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Lie Study Revealed Back-dating Scandal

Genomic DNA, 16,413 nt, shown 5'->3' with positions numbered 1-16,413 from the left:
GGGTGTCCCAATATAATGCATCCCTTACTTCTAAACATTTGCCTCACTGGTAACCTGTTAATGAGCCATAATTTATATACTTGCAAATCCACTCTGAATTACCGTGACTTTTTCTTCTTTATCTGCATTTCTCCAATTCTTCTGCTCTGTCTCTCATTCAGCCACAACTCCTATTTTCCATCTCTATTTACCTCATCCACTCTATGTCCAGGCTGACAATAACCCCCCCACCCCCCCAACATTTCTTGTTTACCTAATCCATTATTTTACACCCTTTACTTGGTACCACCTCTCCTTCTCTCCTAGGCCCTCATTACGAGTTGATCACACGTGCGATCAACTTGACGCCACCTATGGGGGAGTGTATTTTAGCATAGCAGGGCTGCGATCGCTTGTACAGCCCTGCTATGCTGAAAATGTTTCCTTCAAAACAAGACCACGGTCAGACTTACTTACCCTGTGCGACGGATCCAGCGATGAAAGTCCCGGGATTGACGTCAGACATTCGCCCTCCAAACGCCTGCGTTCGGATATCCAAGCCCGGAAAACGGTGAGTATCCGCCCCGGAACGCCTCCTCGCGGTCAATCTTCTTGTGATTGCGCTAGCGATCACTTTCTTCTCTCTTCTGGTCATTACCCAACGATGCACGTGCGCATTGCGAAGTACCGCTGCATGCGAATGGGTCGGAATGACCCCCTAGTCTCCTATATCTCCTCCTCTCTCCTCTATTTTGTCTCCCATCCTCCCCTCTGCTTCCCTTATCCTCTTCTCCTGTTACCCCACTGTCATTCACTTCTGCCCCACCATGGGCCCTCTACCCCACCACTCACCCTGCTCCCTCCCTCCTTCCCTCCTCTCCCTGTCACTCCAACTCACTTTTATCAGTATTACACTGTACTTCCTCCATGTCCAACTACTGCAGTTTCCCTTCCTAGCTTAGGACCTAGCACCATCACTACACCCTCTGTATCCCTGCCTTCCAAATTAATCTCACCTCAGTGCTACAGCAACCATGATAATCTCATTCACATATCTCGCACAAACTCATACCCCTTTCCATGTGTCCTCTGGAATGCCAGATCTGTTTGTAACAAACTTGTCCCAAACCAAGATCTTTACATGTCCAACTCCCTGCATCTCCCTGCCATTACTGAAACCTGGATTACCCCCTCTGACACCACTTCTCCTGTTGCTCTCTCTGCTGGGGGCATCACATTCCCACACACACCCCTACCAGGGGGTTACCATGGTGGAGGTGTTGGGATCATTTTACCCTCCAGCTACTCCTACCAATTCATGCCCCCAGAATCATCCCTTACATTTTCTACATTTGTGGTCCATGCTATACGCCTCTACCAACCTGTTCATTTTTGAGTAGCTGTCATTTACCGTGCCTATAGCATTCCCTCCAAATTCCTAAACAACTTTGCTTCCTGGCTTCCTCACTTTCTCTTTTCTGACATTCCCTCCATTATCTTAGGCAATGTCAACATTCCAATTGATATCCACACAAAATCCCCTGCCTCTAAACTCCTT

The stock options backdating scandal seems like it's growing every day. Dozens of companies have voluntarily disclosed that their stock option grants are under investigation, and the U.S. Securities and Exchange Commission said last week that it has targeted more than 80 firms so far. But that's just the "tip of the iceberg," according to former SEC Chairman Harvey Pitt. Speaking in a live Forbes.com chat Monday afternoon, Pitt noted that there are 17,000 public companies, and the backdating scandal will probably implicate far more than 80 of them before it has run its course. Indeed, a new study estimates that 29.2 percent of firms manipulated grants to top executives between 1996 and 2005. The paper, by ERIK LIE at the University of Iowa and Randall A. Heron at Indiana University, found that technology companies, small firms and companies with volatile stock prices were most likely to backdate their option grants.


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